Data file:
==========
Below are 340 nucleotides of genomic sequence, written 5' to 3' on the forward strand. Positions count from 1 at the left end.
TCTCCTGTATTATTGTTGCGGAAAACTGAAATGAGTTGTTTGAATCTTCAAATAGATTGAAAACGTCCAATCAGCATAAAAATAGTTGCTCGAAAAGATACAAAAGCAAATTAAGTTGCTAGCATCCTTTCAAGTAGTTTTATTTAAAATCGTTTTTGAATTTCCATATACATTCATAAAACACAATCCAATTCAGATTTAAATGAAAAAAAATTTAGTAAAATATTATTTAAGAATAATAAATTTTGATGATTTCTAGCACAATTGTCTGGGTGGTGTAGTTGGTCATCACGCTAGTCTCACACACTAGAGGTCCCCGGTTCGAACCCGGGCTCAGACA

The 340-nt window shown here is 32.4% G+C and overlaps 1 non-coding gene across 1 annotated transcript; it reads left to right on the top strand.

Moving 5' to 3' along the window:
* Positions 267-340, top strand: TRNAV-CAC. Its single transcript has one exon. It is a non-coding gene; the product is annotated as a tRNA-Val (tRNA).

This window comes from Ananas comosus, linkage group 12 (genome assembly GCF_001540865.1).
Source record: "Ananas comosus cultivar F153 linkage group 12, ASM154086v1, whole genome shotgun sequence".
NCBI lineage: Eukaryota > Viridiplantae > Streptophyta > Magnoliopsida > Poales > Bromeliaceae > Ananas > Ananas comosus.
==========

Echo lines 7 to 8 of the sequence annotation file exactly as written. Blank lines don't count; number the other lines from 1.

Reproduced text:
Source record: "Ananas comosus cultivar F153 linkage group 12, ASM154086v1, whole genome shotgun sequence".
NCBI lineage: Eukaryota > Viridiplantae > Streptophyta > Magnoliopsida > Poales > Bromeliaceae > Ananas > Ananas comosus.